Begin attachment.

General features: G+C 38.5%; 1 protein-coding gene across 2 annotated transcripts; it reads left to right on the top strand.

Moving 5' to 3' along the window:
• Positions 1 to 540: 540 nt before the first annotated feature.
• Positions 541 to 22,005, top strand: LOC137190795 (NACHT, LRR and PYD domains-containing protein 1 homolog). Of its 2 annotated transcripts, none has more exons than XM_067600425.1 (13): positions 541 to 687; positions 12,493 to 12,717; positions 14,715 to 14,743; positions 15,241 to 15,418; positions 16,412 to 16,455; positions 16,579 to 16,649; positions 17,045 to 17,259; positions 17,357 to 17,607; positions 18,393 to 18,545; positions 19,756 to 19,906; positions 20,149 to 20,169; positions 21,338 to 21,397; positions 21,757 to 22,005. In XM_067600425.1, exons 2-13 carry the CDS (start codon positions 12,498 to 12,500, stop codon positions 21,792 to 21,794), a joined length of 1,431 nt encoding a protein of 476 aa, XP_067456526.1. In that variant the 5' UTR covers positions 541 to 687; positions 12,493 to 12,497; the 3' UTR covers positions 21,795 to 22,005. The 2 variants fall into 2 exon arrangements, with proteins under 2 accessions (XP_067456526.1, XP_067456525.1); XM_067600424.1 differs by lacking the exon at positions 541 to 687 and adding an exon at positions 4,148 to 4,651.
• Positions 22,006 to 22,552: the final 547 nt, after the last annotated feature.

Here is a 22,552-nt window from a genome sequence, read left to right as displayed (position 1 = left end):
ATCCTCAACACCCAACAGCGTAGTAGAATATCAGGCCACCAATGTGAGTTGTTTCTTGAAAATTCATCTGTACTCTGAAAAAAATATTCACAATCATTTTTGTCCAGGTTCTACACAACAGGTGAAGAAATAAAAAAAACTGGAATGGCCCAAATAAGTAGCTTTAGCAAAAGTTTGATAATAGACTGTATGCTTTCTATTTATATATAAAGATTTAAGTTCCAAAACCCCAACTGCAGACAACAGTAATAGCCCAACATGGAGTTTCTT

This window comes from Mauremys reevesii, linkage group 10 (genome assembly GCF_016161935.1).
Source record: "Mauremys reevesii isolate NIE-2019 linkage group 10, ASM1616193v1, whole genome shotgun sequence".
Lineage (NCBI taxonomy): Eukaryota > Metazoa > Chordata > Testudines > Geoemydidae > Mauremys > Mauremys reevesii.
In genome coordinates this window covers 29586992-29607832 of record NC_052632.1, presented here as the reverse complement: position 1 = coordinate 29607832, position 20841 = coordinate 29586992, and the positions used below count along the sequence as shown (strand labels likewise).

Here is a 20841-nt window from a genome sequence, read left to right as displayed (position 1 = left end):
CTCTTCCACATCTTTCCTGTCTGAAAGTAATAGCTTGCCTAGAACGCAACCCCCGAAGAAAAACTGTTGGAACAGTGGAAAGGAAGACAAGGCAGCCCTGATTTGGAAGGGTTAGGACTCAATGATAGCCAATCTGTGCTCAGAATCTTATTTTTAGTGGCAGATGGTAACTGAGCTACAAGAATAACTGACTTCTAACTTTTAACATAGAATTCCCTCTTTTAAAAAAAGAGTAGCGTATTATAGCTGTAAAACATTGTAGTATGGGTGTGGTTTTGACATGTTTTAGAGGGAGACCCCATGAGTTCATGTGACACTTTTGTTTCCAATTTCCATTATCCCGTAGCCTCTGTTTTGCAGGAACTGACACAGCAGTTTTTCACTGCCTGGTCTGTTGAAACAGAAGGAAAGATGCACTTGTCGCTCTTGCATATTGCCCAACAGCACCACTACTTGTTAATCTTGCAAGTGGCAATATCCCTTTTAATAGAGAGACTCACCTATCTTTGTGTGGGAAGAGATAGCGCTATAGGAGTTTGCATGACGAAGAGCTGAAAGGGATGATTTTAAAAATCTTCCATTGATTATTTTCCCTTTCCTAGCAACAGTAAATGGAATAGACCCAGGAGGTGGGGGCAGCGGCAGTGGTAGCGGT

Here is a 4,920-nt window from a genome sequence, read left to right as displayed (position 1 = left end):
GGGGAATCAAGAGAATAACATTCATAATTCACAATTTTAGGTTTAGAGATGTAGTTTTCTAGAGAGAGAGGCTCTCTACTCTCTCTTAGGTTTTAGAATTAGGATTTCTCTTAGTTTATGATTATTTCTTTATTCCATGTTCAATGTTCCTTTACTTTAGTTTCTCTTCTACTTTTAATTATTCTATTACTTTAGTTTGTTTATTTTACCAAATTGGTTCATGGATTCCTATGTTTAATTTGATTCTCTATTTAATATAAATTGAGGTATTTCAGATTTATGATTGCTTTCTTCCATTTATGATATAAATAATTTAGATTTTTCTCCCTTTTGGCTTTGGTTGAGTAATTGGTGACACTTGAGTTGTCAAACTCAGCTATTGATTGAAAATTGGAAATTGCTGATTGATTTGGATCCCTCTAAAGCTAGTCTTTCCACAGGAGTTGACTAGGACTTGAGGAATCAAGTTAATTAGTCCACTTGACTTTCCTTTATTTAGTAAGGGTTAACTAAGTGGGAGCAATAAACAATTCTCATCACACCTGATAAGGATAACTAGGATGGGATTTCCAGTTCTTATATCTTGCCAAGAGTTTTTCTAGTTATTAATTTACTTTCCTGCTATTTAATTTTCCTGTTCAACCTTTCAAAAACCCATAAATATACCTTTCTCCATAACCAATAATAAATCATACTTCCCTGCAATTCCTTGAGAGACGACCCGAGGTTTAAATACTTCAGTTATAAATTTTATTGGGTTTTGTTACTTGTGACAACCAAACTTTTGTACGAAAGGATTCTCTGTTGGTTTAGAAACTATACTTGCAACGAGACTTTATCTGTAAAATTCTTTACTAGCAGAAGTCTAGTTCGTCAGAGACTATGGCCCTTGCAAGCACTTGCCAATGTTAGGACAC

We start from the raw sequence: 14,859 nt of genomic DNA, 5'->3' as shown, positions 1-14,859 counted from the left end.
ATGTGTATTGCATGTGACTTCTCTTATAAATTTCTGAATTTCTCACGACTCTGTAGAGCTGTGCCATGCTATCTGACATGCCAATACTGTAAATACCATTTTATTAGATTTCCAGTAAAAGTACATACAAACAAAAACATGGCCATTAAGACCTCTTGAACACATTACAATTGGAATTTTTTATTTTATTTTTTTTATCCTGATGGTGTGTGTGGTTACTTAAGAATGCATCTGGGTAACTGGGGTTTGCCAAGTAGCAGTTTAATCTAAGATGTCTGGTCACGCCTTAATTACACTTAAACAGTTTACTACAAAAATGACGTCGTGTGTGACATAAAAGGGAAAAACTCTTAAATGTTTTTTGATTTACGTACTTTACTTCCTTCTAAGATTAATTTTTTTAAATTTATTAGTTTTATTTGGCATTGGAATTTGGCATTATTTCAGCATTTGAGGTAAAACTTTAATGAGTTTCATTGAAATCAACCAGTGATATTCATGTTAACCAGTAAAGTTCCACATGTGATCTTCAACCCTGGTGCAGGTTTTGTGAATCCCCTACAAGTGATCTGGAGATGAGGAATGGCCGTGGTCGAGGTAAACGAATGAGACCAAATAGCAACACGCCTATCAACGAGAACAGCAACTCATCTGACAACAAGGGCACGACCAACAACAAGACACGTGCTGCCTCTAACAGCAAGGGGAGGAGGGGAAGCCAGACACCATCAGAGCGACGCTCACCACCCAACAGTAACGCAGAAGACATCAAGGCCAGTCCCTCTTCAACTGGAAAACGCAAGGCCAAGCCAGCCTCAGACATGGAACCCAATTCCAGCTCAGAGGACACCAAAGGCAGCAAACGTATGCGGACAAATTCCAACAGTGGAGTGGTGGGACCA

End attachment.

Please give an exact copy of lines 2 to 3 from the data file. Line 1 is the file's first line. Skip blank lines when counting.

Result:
Moving 5' to 3' along the window:
• Positions 1 to 540: 540 nt before the first annotated feature.